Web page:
Overall Investment into Central London offices totalled £5.3 billion in Q2 2018, taking the aggregate transacted for the year-to-date across Central London to £7.7 billion, according to the latest figures from JLL.
According to JLL’s findings the strong figures for the second quarter of 2018 represent a 121 per cent increase on the more muted first quarter of 2018 and a 28 per cent jump on Q2 2017. Whilst the total for the first half of 2018 is 11 per cent down on the corresponding period for 2017 (£8.7 billion) it has surpassed the 10-year average (£6.1 billion) by 22 per cent.
Julian Sandbach, Head of Central London Capital Markets at JLL said: “Whilst 2018 got off to a slower start, the second quarter has seen volumes rebound strongly. Q2 has witnessed a number of significant deals including British Land/GIC’s sale of 5 Broadgate to CK Asset Holdings for £1 billion and the sale of Ropemaker Place by a consortium managed by AXA Real Assets to Ho Bee Land for £650 million. Transactions of this nature demonstrate the continued appeal of London, especially for Asian investors who continue to seek out best in class opportunities in the capital.”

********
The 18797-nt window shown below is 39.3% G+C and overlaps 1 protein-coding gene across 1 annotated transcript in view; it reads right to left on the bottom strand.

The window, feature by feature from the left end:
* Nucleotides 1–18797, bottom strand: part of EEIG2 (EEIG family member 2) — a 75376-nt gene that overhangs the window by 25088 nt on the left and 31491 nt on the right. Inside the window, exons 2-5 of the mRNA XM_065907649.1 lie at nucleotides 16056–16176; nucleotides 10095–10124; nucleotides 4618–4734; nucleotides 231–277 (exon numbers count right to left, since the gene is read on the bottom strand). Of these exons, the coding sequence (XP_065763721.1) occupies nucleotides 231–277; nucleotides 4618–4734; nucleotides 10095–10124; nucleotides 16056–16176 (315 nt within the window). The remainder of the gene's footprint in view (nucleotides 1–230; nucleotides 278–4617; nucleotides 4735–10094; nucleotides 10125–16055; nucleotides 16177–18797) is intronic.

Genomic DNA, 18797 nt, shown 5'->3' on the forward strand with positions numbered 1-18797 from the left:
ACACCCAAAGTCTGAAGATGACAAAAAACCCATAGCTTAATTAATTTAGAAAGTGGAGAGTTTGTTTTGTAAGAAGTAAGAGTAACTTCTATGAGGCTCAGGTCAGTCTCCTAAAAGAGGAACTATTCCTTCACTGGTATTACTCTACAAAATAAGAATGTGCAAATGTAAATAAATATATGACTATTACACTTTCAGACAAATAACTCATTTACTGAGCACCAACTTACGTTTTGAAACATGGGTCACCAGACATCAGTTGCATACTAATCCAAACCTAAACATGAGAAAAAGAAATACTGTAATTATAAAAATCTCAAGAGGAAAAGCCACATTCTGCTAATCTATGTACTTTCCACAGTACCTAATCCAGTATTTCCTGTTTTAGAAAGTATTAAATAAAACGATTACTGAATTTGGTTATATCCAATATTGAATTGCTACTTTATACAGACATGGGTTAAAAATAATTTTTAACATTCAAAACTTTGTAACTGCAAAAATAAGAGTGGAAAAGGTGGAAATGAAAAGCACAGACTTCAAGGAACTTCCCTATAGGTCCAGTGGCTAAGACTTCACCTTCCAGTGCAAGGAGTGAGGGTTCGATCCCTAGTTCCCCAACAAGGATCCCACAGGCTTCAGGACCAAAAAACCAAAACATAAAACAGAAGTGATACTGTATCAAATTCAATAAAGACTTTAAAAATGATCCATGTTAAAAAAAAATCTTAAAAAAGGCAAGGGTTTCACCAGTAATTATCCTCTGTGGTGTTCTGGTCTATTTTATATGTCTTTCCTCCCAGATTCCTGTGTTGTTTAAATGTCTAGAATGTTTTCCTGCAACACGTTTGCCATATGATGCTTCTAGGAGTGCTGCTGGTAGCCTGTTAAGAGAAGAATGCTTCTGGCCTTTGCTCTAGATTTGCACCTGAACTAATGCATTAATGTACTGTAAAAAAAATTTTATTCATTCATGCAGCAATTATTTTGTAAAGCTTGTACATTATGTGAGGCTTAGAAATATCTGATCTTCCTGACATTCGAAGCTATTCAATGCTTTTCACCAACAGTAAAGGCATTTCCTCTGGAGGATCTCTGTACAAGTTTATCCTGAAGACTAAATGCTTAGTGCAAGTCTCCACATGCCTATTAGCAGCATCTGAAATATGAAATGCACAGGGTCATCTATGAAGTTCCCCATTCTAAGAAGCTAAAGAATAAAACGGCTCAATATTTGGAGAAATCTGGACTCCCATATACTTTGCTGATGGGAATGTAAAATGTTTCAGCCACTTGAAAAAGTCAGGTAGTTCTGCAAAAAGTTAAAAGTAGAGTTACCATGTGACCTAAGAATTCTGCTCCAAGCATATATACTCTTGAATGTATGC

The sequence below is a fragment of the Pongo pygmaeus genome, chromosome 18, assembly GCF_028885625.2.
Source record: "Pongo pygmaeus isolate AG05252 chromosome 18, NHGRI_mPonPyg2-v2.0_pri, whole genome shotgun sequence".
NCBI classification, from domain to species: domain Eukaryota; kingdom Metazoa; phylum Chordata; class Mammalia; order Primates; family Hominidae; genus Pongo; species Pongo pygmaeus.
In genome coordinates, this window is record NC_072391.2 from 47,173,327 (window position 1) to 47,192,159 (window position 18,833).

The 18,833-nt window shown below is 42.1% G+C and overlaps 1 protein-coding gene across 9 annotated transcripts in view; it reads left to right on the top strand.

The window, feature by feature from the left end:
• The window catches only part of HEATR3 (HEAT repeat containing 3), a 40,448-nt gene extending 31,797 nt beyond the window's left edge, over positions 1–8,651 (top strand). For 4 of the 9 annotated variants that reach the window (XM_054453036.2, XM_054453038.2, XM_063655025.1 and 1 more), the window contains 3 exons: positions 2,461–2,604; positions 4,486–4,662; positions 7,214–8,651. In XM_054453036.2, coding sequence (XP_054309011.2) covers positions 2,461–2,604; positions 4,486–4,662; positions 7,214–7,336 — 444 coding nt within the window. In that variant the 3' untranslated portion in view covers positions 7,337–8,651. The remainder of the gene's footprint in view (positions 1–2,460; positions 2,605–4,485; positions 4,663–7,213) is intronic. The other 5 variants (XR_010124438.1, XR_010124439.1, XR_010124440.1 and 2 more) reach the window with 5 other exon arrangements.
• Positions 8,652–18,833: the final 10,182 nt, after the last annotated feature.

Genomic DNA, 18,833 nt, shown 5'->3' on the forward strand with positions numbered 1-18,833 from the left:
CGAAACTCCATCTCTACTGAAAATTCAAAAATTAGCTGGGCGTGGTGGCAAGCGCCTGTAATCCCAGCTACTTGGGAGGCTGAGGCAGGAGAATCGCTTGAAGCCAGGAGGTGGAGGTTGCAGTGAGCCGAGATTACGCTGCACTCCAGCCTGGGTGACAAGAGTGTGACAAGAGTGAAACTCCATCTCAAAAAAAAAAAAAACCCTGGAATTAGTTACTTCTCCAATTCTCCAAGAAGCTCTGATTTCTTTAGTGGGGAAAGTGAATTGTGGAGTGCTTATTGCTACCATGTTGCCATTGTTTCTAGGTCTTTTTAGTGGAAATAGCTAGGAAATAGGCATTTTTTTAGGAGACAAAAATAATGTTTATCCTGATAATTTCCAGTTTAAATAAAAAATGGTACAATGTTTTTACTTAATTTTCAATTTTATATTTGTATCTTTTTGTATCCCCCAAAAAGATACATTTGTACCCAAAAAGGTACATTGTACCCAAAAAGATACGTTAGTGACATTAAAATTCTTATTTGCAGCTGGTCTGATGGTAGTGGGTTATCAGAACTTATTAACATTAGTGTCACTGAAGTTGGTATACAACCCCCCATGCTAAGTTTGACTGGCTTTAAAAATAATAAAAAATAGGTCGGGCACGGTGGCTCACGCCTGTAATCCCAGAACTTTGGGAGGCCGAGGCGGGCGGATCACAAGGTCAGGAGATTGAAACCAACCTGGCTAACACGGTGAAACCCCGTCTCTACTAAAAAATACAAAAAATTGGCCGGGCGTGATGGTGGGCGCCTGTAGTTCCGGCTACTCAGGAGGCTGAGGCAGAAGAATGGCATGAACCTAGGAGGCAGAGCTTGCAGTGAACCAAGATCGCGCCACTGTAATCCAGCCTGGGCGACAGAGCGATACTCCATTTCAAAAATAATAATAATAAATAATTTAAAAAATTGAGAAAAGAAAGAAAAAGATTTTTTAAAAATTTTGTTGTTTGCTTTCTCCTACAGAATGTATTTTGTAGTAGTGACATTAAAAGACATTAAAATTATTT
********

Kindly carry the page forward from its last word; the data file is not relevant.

The City of London was the main destination for inbound capital in Q2 2018, with £3.6 billion of assets traded, a 60 per cent increase on Q2 2017. The West End saw less activity with transactional volumes of £1.1 billion, representing a decline of 45 per cent on the same period last year. East London saw a significant increase in activity with four major deals totalling £658 million, more than half of 2017’s total volumes (£1.1 billion).
JLL’s research cited that 78 per cent of purchases in the second quarter of 2018 were made by overseas investors continuing the dominance of inbound capital into the UK and London. Domestic buyers were more visible in the West End and were involved in nine of the 19 deals that were completed, accounting for 38 per cent of volumes.
Sandbach added: “Looking to the second half of the year, the sustained demand, particularly from foreign capital for Central London assets will ensure a healthy level of transactions. However, the concerns surrounding the political turbulence around the Brexit negotiations has the potential to affect the volume levels of 2018.”